I found myself a couple of weeks ago in a small group of women religious reflecting on the gift of religious life to our world at this time. "We believe in the paschal mystery," I said. "That is our gift to this time. We believe in transformation, life from death and the presence of a loving God," I shared — and felt deeply what I was saying.
I do not know where that statement came from. I was surprised I said it. However, I do know that I believe it deep down in my heart and have felt it in prayer this past year. A year fraught with fear, death, isolation, loss and feelings too numerous to name. I am sure you have some other feelings you can add. As a global pandemic was gripping our world last year, we were in the midst of Lent. A Lent that has lasted much longer than 40 days.
During this past year, I have felt a continued connection with the Agony in the Garden — "if this cup could just pass" — and the deafening silence of Holy Saturday, waiting for word to spring forth that Jesus had risen. Even though our liturgical calendar celebrated Easter last April, there was little joy and very somber alleluias as we waded through the height of an unknown disease and a day that was a date on the calendar but far from lived reality. A day that saw some of our highest death tolls in New York City.
What does it mean that I believe in the paschal mystery? How can my belief be a witness to hope, transformation and life in our world?
I have walked this year humbly and reverently. I have listened to the struggles of many and offered support and life. Those of us in health care who still minister to this day — and trust me, there are many who have left the field for valid, self-preserving reasons — and all who ministered in health care during this past year are forever changed.
We witness to the Agony in the Garden and the waiting of Holy Saturday. We witness to God's presence in the isolation and despair.
We have watched the disparity in health care ravage our patients, who continue to experience racial injustice and fight economic hardship, and we were grateful when they were often protected by holds on evictions and extended unemployment benefits. We have agonized with those who worry about how to provide food and housing for their families and are suffering physically because of choices they have made.
We have listened to their stories of death and loss with tender hearts. Each death is another death that hits us at our core.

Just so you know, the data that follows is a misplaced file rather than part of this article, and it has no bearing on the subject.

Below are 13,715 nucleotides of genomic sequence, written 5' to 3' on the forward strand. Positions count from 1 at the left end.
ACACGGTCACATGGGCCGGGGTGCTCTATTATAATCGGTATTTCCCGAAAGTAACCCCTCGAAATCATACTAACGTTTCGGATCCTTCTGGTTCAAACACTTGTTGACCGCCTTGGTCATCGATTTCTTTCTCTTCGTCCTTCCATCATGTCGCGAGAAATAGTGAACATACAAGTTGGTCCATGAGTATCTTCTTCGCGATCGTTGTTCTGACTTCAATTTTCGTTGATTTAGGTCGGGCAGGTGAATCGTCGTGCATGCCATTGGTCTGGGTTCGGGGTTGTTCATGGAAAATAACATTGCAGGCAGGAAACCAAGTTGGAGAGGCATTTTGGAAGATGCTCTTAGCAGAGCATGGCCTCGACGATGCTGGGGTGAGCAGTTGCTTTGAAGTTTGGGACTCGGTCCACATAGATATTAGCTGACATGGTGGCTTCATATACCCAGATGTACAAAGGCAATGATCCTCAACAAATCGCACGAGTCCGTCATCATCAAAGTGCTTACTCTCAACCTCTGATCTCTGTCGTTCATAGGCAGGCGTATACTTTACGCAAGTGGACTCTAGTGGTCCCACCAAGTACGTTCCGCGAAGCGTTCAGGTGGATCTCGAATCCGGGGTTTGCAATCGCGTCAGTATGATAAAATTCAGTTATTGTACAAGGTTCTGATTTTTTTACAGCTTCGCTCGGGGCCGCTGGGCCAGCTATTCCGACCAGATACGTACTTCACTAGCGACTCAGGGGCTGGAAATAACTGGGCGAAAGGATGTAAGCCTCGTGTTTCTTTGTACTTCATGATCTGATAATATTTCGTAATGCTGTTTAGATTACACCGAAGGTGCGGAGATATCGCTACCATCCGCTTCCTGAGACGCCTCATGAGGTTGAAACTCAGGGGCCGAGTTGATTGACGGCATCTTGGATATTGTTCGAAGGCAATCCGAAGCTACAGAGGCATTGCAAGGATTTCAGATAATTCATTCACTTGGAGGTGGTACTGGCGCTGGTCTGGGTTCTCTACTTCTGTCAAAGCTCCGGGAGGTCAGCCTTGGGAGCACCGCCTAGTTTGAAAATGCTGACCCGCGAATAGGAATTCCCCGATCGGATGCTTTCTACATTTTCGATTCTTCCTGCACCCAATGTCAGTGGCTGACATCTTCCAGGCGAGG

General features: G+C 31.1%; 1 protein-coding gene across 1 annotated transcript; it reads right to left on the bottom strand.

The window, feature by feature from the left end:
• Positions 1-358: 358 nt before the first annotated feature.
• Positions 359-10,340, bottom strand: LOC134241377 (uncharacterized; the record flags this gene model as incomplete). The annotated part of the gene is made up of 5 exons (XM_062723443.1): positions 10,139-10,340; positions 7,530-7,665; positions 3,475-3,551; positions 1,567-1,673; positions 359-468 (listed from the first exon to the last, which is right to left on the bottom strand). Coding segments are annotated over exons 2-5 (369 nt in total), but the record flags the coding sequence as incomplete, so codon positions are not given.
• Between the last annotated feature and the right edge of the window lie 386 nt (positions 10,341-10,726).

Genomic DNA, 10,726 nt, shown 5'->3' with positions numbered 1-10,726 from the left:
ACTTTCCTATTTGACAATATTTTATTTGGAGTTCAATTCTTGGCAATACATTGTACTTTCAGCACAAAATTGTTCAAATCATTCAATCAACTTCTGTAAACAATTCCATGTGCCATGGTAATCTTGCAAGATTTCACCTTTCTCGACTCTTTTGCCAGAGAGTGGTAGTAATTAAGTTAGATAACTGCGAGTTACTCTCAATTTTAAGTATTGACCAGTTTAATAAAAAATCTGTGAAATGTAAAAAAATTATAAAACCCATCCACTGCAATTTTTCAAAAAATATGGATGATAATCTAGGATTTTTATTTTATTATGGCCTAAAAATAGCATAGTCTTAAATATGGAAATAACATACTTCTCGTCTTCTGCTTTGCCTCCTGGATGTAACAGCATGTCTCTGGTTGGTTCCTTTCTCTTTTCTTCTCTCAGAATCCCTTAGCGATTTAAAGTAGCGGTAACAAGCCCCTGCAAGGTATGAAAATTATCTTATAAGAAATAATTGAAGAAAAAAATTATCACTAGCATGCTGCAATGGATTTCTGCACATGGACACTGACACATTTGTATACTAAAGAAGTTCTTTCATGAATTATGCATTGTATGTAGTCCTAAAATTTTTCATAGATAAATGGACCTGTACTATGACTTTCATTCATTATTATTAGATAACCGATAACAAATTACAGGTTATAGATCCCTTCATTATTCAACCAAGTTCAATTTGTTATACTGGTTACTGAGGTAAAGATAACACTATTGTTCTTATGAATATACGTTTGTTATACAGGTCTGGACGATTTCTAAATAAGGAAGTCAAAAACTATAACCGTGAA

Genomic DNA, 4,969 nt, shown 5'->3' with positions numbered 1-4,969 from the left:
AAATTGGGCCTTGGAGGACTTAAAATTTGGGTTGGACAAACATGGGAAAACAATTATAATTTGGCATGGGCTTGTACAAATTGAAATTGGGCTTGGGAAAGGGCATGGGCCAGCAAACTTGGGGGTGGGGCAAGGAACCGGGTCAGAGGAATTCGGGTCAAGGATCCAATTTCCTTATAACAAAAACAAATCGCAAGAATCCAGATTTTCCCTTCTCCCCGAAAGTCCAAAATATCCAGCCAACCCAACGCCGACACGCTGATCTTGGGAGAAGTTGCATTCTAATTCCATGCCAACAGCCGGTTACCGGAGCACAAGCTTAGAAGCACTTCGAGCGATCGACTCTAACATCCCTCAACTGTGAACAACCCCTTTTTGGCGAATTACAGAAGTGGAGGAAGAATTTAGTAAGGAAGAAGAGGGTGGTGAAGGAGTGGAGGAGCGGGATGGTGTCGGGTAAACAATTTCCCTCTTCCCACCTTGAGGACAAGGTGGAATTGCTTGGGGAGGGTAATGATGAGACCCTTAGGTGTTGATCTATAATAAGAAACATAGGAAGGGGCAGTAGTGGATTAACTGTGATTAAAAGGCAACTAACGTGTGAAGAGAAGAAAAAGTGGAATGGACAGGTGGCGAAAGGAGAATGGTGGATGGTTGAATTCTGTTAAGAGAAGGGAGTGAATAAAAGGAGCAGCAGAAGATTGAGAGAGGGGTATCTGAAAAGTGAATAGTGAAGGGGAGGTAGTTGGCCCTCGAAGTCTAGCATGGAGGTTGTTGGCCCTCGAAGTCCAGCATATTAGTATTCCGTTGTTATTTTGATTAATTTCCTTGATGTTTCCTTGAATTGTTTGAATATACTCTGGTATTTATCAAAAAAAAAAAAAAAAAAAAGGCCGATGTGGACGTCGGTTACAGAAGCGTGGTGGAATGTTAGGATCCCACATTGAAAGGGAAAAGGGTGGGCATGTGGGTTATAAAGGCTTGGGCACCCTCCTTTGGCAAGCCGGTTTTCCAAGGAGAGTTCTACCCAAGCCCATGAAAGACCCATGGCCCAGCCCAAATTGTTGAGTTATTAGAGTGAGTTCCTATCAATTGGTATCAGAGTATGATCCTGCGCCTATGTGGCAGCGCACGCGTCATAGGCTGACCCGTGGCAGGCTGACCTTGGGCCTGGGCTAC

During this year, many have stayed at the tomb. Many have prayed long and hard hours in the loss of life and have waited in anticipation of new life promised. And so, I reflect, what is the transformation that is offered through me in my lived reality of paschal mystery?
I am a woman of faith who has felt profoundly the love of God during this past year — a love that has called me to new life. A love that has given me the strength to stay, a strength that has allowed me to help others see their goodness through this last year and stand with them in their despair. A faith that has given me the courage to call out injustice and to act with and for those who are victims. A faith that has allowed me to admit my own sinfulness and how it affects others. A faith that allows me to believe that there is more than what we are living in this present moment. It is our responsibility to do the work we need to do so that the Gospel values of hope, freedom, justice are evident in the way I live.
Our faith tells us that there is Easter Sunday. Jesus rose. Jesus defied death and injustice. I know I will sing alleluia this year. Not with the frivolity and joy of years past but I will sing alleluia (I imagine with tears streaming down my face). I will sing alleluia with great humility. Jesus lives! I have survived this year and witnessed to life from death. I witness to Jesus among us.
And I, like Mary at the tomb, am missioned to go to my sisters and brother and tell them the news of the Resurrection. I have seen the Lord! In so many profound ways this past year, I have seen the Lord! I must tell them of God's faithfulness and victory over death. I am called to witness to life. Life that is still unfolding in new and unforeseen ways. After all, isn't that what transformation is all about?
We each have our own story of paschal mystery in our life. As women, lay and vowed religious, let us identify it, name it, own it, reflect on the transformation offered and then share it with others. That is paschal mystery. That is the gift we have to offer each other, our church, and our world. In the transformation of paschal mystery, we can humbly say, "Alleluia."
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